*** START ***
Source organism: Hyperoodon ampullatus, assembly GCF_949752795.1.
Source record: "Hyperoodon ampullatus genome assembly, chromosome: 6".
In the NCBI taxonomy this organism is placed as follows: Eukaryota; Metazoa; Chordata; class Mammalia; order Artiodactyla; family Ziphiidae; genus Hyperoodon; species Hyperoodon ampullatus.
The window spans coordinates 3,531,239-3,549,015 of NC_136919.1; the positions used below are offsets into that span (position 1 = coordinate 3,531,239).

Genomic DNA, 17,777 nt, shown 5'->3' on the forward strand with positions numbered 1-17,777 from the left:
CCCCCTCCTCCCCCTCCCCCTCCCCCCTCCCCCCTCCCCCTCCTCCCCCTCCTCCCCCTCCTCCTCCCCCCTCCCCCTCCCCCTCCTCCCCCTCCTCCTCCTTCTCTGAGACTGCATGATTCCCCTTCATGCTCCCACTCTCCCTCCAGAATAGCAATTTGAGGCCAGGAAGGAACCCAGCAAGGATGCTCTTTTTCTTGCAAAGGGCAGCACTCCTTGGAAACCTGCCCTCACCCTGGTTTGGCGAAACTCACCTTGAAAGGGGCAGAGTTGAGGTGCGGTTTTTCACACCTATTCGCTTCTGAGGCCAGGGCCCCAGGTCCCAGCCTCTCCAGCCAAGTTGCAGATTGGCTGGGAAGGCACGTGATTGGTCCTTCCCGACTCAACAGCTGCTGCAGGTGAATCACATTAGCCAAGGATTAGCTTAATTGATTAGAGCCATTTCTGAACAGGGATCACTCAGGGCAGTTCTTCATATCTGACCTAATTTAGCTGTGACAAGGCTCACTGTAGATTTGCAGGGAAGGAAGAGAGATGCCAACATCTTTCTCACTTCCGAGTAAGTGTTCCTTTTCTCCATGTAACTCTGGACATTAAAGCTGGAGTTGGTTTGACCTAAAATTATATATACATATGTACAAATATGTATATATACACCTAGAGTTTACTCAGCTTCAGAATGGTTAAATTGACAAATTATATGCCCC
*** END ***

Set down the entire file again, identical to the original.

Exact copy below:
Source organism: Hyperoodon ampullatus, assembly GCF_949752795.1.
Source record: "Hyperoodon ampullatus genome assembly, chromosome: 6".
In the NCBI taxonomy this organism is placed as follows: Eukaryota; Metazoa; Chordata; class Mammalia; order Artiodactyla; family Ziphiidae; genus Hyperoodon; species Hyperoodon ampullatus.
The window spans coordinates 3,531,239-3,549,015 of NC_136919.1; the positions used below are offsets into that span (position 1 = coordinate 3,531,239).

Genomic DNA, 17,777 nt, shown 5'->3' on the forward strand with positions numbered 1-17,777 from the left:
CCCCCTCCTCCCCCTCCCCCTCCCCCCTCCCCCCTCCCCCTCCTCCCCCTCCTCCCCCTCCTCCTCCCCCCTCCCCCTCCCCCTCCTCCCCCTCCTCCTCCTTCTCTGAGACTGCATGATTCCCCTTCATGCTCCCACTCTCCCTCCAGAATAGCAATTTGAGGCCAGGAAGGAACCCAGCAAGGATGCTCTTTTTCTTGCAAAGGGCAGCACTCCTTGGAAACCTGCCCTCACCCTGGTTTGGCGAAACTCACCTTGAAAGGGGCAGAGTTGAGGTGCGGTTTTTCACACCTATTCGCTTCTGAGGCCAGGGCCCCAGGTCCCAGCCTCTCCAGCCAAGTTGCAGATTGGCTGGGAAGGCACGTGATTGGTCCTTCCCGACTCAACAGCTGCTGCAGGTGAATCACATTAGCCAAGGATTAGCTTAATTGATTAGAGCCATTTCTGAACAGGGATCACTCAGGGCAGTTCTTCATATCTGACCTAATTTAGCTGTGACAAGGCTCACTGTAGATTTGCAGGGAAGGAAGAGAGATGCCAACATCTTTCTCACTTCCGAGTAAGTGTTCCTTTTCTCCATGTAACTCTGGACATTAAAGCTGGAGTTGGTTTGACCTAAAATTATATATACATATGTACAAATATGTATATATACACCTAGAGTTTACTCAGCTTCAGAATGGTTAAATTGACAAATTATATGCCCC